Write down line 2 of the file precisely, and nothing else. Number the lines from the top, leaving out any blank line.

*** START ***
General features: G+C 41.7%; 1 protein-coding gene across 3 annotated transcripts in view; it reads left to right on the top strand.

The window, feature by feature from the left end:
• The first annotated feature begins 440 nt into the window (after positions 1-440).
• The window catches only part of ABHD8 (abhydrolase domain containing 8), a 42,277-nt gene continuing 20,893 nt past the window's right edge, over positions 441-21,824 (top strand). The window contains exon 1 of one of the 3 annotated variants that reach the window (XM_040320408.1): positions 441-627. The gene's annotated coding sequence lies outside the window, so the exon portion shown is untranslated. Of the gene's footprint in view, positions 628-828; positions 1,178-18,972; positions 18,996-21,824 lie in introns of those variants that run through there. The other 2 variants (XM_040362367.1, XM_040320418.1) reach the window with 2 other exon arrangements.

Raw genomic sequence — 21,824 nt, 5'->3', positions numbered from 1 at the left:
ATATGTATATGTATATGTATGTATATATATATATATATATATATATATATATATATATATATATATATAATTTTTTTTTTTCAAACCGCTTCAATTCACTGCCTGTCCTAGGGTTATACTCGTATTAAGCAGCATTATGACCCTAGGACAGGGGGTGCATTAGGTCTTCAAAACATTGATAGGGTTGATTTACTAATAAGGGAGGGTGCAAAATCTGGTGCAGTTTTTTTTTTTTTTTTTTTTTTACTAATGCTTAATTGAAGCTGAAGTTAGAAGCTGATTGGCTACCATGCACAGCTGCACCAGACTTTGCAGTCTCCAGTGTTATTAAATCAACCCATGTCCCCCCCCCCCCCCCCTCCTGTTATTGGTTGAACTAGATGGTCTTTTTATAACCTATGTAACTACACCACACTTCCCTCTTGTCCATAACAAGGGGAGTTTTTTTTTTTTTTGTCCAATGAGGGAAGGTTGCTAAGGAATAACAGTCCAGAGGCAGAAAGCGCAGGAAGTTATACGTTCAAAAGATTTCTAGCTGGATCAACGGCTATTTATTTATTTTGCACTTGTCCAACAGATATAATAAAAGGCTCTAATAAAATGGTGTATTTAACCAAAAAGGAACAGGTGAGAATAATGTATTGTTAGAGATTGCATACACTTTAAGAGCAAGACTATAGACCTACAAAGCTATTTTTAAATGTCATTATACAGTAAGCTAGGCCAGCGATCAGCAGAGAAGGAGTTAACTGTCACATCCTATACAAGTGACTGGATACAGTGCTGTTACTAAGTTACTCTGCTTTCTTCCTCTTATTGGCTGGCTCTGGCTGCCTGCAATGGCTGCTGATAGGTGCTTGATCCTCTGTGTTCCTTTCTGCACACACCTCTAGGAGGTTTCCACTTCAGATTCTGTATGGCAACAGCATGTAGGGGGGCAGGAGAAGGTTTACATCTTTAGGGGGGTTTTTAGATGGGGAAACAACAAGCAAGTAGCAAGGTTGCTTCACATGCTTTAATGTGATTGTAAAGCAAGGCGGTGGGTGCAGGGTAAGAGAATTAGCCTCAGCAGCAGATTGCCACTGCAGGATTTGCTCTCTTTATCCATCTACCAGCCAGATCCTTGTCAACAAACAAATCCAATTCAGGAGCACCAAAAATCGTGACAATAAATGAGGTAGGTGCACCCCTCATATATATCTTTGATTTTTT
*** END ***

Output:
The window, feature by feature from the left end: